Peng Kuan 彭宽titang78@gmail.com

Tuesday, May 22, 2012

In several articles I have shown one
inconsistency of the Lorentz force law, that Lorentz force internal to a coil
violates the third Newton ’s law. Below are some links:

Synthesis of the inconsistency of the Lorentz force law

http://pengkuanem.blogspot.com/2012/04/synthesis.html

Mathematical cause of the existence of the remaining resultant internal Lorentz force

http://pengkuanem.blogspot.com/2012/04/mathematical-cause-of-existence-of.html

Proof of the remaining resultant Lorentz force internal to a triangular coil

http://pengkuanem.blogspot.com/2012/04/synthesis.html

Mathematical cause of the existence of the remaining resultant internal Lorentz force

http://pengkuanem.blogspot.com/2012/04/mathematical-cause-of-existence-of.html

Proof of the remaining resultant Lorentz force internal to a triangular coil

The Lorentz force law is also used to interpret
the generation of an electromotive force in a coil with a wire moving in a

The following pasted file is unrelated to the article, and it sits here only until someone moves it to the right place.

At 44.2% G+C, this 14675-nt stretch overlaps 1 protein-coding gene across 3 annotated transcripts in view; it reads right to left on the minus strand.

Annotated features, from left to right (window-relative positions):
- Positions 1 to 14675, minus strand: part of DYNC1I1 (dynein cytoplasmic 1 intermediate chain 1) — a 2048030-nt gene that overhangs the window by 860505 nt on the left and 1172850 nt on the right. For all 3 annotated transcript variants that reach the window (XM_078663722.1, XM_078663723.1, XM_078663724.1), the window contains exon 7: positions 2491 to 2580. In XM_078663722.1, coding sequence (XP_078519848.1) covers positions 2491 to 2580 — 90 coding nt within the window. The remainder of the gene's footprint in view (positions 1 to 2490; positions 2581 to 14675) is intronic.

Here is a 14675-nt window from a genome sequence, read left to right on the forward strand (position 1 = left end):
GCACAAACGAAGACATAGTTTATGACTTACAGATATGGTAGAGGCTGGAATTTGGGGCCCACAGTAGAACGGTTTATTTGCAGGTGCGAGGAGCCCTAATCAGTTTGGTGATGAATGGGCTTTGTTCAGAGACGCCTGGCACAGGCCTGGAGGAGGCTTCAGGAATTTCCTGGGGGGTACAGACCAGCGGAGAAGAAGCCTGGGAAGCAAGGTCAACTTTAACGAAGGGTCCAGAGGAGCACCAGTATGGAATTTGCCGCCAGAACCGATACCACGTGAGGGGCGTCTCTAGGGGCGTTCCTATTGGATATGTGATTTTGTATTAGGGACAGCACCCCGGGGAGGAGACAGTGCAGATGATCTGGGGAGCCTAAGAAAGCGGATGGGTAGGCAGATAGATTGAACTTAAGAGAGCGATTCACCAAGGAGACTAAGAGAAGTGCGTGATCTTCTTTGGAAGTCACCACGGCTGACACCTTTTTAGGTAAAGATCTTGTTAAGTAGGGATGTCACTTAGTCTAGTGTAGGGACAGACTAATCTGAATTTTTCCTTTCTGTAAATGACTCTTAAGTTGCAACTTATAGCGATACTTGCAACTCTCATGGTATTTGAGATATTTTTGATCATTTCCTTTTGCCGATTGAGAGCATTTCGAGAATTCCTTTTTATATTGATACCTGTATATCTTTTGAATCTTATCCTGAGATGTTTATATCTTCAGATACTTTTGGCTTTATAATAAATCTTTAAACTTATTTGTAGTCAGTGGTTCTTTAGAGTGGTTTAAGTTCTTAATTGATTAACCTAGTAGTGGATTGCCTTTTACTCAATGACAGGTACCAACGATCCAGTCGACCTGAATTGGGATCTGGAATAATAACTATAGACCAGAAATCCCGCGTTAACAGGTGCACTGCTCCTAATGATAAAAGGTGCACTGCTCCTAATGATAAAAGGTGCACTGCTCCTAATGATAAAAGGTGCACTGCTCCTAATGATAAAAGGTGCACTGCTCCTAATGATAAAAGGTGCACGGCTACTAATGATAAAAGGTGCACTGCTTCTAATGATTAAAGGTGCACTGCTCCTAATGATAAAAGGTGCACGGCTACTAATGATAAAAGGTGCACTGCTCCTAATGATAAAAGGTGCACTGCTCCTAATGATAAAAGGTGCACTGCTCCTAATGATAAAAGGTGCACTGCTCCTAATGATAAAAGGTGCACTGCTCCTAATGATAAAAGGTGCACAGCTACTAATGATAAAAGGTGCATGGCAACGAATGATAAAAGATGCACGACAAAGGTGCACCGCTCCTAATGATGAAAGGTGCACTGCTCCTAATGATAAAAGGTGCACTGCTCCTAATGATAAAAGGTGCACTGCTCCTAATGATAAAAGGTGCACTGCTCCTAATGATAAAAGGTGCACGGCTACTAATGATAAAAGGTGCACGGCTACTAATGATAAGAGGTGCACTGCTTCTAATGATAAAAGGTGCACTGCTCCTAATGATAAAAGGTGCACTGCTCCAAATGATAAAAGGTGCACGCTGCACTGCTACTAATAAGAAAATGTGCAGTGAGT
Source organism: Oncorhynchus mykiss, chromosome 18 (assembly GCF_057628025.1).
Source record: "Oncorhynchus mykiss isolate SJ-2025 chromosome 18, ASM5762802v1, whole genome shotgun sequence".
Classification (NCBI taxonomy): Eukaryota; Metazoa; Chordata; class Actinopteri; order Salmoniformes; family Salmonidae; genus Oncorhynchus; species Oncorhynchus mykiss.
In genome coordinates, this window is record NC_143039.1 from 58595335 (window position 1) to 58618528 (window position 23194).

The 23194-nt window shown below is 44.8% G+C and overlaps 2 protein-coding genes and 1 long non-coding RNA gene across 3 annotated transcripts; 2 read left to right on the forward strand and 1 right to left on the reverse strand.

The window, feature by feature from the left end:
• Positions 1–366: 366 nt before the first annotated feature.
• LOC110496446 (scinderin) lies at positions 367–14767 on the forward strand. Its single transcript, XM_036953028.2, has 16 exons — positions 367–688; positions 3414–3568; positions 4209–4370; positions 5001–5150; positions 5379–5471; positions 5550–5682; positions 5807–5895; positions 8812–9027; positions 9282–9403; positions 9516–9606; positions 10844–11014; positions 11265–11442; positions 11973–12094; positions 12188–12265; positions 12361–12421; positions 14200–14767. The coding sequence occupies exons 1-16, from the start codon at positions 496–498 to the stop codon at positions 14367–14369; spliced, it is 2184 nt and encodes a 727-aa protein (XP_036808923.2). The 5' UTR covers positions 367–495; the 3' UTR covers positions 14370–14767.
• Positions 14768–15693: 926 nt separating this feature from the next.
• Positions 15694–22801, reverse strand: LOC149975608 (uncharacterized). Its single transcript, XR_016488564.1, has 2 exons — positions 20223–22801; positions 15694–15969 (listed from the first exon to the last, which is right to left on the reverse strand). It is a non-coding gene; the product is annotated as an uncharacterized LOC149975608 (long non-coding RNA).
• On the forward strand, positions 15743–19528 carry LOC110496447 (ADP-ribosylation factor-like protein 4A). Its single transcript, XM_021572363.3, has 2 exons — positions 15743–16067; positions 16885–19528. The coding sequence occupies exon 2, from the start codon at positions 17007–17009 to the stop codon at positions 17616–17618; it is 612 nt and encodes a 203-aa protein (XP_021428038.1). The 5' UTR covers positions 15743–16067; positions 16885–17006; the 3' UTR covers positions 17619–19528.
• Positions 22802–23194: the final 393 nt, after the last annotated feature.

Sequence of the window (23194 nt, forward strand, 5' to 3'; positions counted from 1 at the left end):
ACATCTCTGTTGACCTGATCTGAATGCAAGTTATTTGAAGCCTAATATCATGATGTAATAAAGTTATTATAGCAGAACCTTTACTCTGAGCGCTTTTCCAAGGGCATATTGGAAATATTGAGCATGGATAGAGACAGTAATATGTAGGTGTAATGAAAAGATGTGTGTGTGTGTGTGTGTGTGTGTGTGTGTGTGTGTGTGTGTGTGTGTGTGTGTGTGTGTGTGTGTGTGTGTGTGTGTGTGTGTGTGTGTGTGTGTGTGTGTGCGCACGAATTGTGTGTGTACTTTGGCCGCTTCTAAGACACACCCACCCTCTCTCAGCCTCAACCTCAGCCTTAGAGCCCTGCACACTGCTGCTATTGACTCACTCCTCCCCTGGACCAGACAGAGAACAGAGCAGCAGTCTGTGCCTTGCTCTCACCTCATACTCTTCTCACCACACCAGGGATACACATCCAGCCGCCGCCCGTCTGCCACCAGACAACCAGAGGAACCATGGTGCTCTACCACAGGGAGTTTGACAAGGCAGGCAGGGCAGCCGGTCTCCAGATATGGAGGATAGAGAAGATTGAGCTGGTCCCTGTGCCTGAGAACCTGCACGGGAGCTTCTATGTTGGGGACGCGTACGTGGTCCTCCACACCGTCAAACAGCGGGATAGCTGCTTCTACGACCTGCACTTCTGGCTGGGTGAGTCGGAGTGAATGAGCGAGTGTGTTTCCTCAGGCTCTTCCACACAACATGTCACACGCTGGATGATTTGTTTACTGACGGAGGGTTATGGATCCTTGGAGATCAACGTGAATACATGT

magnetic field. Let us look at the Figure
1 in which a rectangular coil with a movable wire is shown.
The movable wire is the bar conductor of length

*l*that is constrained to move at the velocity*v*. An electrical generator provides a current*I*in the coil that creates a magnetic field*B*. As the bar conductor moves, it cuts the force lines of the magnetic field*B*. This is the “B-cutting” action referred in the title.
Haha, that was a very tough problem to solve. Assuming no R and some mass of bar (so not external forces), the function for velocity looks like

ReplyDeleteInline image 1

Interestingly, the function for current looks like this:

Inline image 2

I think you didn't take the current into account. Yes I let the speed up while you just let it move at a constant rate against a resistance. The thing is, the bar in your case has to have started at no velocity..which implies a infinite current (assuming no R), and then had a velocity that is some value - which implies some back emf which reduces total voltage and total current. When you have a massless bar, and no resistance, then you have a situation where you are getting an infinite amount of force on a massless object (or your external resistive force). Point it..stuff starts to drop out.

Instead, I assumed all constants equal to 1. Permitivity, permeability, geometry, mass, voltage. I set R = 0 because that leaving it there makes the differential equation much more difficult.

Long story short,